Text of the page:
The Romanian Way of Negotiating

One of the questions we are often asked about is how to do business in Romania. Not necessarily on a legal or fiscal point but at a more practical level.

Romania and the Romanian legal system is different from the Common Law, and it is based on the European Code law System. Even though based on the continental system the Romanian legal system is unique and has therefore produced its own unique Romanian way of doing business in Romania.

Romania has though over the last one hundred years had three types of legal systems and philosophy which has bred its own particular way of doing business.

Initially Romania had a legal system which was based on the continental code Law prevalent throughout Europe. This was a well tried and understood system. Then you had a socialist legal system between 1945 and 1990.  In 1990 you had a return to the European Code system. The European Code System in Western Europe had changed in the period from 1945 to 1990 by the expansion of world trade and different business cultures and therefore Romanian lawyers and businessmen were faced with a new reality and way of doing business.

This has produced a schizophrenic type of situation for many Romanian business leaders.  These are the people that Western Investors in Romania now have to deal with.  It is in this type of situation that Romanian lawyers have to deal with every day. The issues that we face matching the attitude of the Romanian Businessmen and the Western Businessmen.  They both come from different economic and business backgrounds and ways of running a company. This can produce a situation where misunderstanding and mistrust can flourish and occur very easily to the detriment of the deal.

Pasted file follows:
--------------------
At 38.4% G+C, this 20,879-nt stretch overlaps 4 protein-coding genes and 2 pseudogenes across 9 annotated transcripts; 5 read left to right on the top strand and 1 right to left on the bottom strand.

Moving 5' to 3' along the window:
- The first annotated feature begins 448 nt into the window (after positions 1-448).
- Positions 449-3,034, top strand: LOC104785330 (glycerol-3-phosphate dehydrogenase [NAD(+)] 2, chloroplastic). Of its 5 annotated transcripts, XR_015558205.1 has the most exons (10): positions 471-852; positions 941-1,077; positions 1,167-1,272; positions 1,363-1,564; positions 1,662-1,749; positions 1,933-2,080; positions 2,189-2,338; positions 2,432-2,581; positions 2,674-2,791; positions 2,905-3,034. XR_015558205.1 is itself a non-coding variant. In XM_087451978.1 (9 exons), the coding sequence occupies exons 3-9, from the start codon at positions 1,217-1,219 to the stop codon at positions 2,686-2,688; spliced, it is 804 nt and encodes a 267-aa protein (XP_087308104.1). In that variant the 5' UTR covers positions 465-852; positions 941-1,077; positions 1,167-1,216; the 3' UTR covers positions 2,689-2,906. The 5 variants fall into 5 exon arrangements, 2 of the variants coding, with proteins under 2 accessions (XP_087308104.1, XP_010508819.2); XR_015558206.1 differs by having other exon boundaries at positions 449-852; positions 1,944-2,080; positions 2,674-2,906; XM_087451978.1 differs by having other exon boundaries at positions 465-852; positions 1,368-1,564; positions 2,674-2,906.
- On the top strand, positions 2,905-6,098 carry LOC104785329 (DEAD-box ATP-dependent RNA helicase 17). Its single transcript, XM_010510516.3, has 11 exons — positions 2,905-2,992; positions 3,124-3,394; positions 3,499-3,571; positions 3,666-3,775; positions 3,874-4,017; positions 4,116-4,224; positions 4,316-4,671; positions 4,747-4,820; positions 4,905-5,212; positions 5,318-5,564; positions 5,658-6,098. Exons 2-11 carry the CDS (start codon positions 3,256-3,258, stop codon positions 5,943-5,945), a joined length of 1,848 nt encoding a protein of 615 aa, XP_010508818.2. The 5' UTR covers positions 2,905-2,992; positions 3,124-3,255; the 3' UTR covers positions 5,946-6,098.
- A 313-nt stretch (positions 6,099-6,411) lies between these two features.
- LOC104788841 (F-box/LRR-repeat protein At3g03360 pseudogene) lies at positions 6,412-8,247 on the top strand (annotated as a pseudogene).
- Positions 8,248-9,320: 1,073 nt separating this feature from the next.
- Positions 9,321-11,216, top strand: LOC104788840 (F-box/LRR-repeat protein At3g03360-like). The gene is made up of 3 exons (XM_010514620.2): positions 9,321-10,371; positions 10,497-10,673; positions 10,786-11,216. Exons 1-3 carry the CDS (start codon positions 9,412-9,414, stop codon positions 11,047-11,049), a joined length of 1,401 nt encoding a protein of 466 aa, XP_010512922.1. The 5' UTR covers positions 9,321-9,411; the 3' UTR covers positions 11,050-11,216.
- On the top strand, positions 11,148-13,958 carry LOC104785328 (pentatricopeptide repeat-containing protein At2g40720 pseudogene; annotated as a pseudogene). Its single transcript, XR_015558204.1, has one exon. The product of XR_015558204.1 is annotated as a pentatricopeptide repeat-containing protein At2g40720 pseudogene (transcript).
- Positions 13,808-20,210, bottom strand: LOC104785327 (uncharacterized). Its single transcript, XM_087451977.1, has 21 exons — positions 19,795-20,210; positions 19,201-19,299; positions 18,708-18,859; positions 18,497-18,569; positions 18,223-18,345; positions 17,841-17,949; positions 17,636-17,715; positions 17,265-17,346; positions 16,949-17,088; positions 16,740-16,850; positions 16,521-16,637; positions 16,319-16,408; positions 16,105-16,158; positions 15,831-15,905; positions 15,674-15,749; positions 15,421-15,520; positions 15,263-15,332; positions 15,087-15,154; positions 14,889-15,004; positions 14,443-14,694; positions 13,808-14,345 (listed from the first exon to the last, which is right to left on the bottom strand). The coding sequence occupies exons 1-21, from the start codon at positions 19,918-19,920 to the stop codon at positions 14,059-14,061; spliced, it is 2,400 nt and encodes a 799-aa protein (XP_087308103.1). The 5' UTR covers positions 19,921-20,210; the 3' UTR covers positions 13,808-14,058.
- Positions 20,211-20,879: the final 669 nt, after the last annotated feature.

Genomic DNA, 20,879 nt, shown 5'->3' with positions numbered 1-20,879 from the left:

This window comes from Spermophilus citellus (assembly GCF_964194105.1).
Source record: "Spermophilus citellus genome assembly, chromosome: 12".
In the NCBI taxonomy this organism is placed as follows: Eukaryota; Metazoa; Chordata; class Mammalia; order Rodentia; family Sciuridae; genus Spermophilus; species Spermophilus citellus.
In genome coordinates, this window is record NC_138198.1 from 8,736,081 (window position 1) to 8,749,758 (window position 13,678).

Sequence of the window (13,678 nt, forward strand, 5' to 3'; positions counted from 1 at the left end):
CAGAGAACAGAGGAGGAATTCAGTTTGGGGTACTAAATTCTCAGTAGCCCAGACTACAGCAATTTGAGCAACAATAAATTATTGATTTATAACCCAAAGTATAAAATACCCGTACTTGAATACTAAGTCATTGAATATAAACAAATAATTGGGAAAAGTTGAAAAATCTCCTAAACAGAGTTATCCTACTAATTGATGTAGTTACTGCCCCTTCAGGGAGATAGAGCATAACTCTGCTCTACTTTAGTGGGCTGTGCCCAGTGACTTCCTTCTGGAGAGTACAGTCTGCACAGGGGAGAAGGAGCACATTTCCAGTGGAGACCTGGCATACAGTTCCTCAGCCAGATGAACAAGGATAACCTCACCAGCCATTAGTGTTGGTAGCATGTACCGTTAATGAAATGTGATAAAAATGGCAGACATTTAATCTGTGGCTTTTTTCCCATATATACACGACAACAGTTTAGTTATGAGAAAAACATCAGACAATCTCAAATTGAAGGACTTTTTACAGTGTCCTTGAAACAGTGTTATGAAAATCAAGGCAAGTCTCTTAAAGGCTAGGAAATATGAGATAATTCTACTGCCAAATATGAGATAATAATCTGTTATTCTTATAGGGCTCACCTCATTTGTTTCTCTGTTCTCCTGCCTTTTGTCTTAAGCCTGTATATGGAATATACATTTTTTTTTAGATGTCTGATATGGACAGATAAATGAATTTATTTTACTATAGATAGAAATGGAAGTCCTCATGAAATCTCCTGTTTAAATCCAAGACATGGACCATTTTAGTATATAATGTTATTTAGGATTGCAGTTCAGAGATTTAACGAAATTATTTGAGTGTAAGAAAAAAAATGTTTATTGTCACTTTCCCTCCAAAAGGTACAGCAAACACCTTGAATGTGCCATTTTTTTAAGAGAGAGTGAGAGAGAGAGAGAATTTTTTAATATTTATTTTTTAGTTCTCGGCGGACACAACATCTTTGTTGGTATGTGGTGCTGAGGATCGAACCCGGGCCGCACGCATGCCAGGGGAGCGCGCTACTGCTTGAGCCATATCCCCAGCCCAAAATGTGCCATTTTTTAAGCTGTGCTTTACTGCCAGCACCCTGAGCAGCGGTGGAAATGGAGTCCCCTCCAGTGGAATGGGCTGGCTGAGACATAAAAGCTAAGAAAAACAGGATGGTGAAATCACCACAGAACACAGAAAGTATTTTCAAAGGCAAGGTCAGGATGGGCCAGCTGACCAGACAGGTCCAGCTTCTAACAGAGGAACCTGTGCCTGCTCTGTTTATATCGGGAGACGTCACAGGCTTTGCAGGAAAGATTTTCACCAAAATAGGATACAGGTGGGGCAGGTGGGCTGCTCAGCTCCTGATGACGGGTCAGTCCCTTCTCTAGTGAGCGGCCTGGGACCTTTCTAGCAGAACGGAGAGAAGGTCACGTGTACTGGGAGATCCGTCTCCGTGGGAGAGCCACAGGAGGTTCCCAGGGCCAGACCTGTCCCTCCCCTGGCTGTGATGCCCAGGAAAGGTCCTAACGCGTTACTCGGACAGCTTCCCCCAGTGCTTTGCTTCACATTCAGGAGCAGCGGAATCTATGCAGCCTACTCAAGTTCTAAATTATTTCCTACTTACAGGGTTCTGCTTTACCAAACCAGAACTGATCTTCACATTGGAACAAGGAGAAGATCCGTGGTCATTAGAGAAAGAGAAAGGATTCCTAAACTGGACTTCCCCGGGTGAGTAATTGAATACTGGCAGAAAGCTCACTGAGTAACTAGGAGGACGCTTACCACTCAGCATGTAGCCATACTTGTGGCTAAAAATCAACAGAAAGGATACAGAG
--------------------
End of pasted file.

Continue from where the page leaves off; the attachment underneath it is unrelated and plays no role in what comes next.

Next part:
One area where this discord often occurs is in the context of a negotiation of a business contract.

International business is in the main a product of balance.  In many western business venture both parties want to achieve the best, not necessarily for themselves but for the business venture. The western based philosophy of checks and balances means that a common ground can be and is often achieved. There is no winner or loser but a successful venture where both win equally.

From our experience in Romania this is not always the case. Since 1990 most businesses have been led or run by businessmen who were brought up in the period 1945 to 1990. The Romanians see a contract negotiation as a case of winning.  They were taught that they were the best and therefore they had to win everything. This means that any negotiation is often not a negotiation,  but more a laying out of a position which is non-negotiable and contracts are to be drawn up on this basis. You have to take it or leave it.